By Glenn Rowe and Thomas Watson
Nobody but Jack Welch really knows why he turned down the opportunity to take on the CEO job at Coca-Cola when it was offered to him in 2004. But since the legendary former head of General Electric is a smart guy, it is safe to say that he probably knew his success at GE did not necessarily mean that he would be a proven winner at the soda drink maker. That's something National Hockey League team owners and presidents should consider now that the usual round of coach and general manager firings are happening in the NHL.
Because winning Lord Stanley's Cup is the endgame in the NHL, losing teams have long tried to improve their chances of victory by replacing existing general managers and coaches with a so-called proven winner, meaning someone who has already won a Stanley Cup at another team as a GM or coach. For example, Richard Peddie, former head of Maple Leaf Sports Entertainment, owner of the Toronto Maple Leafs, hired Brian Burke as GM of the Leafs in 2008 because Burke had won the Stanley Cup as GM of the Anaheim Ducks in 2007. Peddie also considered Ken Holland, now a three-time Cup winner with Detroit, and Jim Rutherford, a one-time Cup winner with Carolina. At the time, Ken Campbell, a senior writer with The Hockey News, argued the move was clearly better than hiring a non-winner.
This logic persists to this day. When Peter Laviolette became the new coach of the Predators this year, GM David Poile called him "a very successful coach," noting he was glad to land "an experienced coach who won a Stanley Cup." As far as Poile is concerned, hiring a Cup-winner from another team gives the predators a competitive advantage.
This line of reasoning is understandable. After all, past experience plays a key role in the success or failure of pretty much every management position out there, so when the goal is winning a Stanley Cup, hiring someone who knows what it takes to get the job done through personal experience obtained elsewhere seems to make sense. Hiring a proven winner to lead a lacklustre team also goes a long way toward showing fans and other stakeholders that positive steps are being taken to improve performance.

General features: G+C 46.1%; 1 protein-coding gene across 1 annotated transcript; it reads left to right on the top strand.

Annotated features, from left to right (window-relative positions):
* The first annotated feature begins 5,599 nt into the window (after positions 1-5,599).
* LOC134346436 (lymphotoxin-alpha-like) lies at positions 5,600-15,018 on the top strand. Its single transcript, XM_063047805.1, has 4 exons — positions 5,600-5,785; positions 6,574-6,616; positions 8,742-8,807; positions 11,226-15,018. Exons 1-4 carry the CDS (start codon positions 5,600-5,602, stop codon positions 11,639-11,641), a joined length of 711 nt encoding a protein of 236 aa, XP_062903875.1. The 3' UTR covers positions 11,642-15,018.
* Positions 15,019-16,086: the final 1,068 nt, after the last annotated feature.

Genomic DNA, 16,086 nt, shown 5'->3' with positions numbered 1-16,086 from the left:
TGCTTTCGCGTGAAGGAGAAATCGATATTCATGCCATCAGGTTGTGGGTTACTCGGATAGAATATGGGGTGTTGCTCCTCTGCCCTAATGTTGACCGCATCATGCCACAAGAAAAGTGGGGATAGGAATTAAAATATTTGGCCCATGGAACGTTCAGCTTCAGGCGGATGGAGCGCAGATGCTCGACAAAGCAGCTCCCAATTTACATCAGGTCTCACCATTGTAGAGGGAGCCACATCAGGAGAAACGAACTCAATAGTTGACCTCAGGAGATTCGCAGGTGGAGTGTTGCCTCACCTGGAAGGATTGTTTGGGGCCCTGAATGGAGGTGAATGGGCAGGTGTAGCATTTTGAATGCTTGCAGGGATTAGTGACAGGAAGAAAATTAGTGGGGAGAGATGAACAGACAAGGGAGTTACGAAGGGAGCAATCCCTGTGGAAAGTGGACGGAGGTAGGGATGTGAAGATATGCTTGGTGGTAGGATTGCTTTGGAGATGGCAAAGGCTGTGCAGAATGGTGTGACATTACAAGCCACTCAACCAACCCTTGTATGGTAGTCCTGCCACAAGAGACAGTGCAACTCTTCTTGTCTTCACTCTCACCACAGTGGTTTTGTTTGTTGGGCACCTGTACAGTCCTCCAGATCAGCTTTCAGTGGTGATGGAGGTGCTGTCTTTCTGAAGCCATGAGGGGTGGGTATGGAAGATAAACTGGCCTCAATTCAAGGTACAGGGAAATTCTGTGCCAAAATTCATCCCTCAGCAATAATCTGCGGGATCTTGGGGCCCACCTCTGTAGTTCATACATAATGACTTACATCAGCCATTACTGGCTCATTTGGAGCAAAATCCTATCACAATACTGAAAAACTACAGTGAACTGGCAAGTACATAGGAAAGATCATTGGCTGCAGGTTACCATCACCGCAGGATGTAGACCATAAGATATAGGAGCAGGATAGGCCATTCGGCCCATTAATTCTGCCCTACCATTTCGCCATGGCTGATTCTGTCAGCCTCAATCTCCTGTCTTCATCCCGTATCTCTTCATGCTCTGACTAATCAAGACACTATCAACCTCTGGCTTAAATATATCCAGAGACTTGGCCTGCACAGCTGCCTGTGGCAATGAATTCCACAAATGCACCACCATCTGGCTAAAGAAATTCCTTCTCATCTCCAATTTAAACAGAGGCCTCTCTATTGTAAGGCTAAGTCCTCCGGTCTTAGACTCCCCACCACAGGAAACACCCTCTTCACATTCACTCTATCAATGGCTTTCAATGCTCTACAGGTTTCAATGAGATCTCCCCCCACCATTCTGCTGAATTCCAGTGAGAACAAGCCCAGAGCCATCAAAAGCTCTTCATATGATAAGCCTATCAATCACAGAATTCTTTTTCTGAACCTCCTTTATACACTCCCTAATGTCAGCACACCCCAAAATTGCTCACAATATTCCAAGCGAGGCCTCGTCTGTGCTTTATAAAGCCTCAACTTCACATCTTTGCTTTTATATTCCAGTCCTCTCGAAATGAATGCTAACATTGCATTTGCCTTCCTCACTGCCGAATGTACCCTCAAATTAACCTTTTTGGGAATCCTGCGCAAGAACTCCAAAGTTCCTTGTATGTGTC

Unfortunately, as the data presented in the latest issue of Ivey Business Journalshows, a growing body of statistical evidence suggests the odds of winning a Stanley Cup are no better with recruited proven winners in the coaching or GM positions. In some cases, the odds even appear worse.
Building a Cup-winning NHL team involves hiring the right combination of front office, scouting and coaching staff, while bringing together an appropriate group of on-ice talent through drafts, trades and promotions from the minors/juniors. It is a daunting task. In the history of the NHL, only one GM has won the Stanley Cup with more than one team. This exceptional leader was Tommy P. Gorman, who won seven Stanley Cups -- three with the early edition of the Ottawa Senators (1920, 1921 and 1923), one with the Chicago Blackhawks (1934), one with the defunct Montreal Maroons (1935) and two with the Montreal Canadiens (1944 and 1946). Meanwhile, coaches who did not even play in NHL have won Cups twice as many times as ex-players who became coaches.
Successful GMs are astute evaluators of talent. Indeed, it wasn't a fluke that Sam Pollock, who as GM of the Canadiens was the architect of the team's dynasty years in the 1960s and 1970s, had his eye on Bob Gainey before most people in the hockey world even knew he existed. Meanwhile, the best coaches -- meaning guys like Toe Blake and Scotty Bowman -- are able to get the talented players to buy into the importance of team. So with all due respect to Cup winners, being a proven winner as a coach or player does not mean you have the skill set to build a Cup-winning team as a GM. And being a proven winner at the player level does not mean you have what it takes to lead a team to a Cup win as a coach.
When faced with finding new management for a losing team, it is easy to fall for the allure of a proven winner. But when it comes to winning the NHL playoffs, hiring a Cup winner isn't a silver bullet. Indeed, it might just keep Lord Stanley's mug out of a team's reach. As a result, owners and presidents need to look beyond the pool of proven winners.
ABOUT THE AUTHORS:
Glenn Rowe is the Paul MacPherson Chair in Strategic Leadership and an Associate Professor, Strategic Management, at the Ivey Business School at Western University in London, Ontario.
Thomas Watson is the Editor, Ivey Business Journal, at the Ivey Business School at Western University in London, Ontario.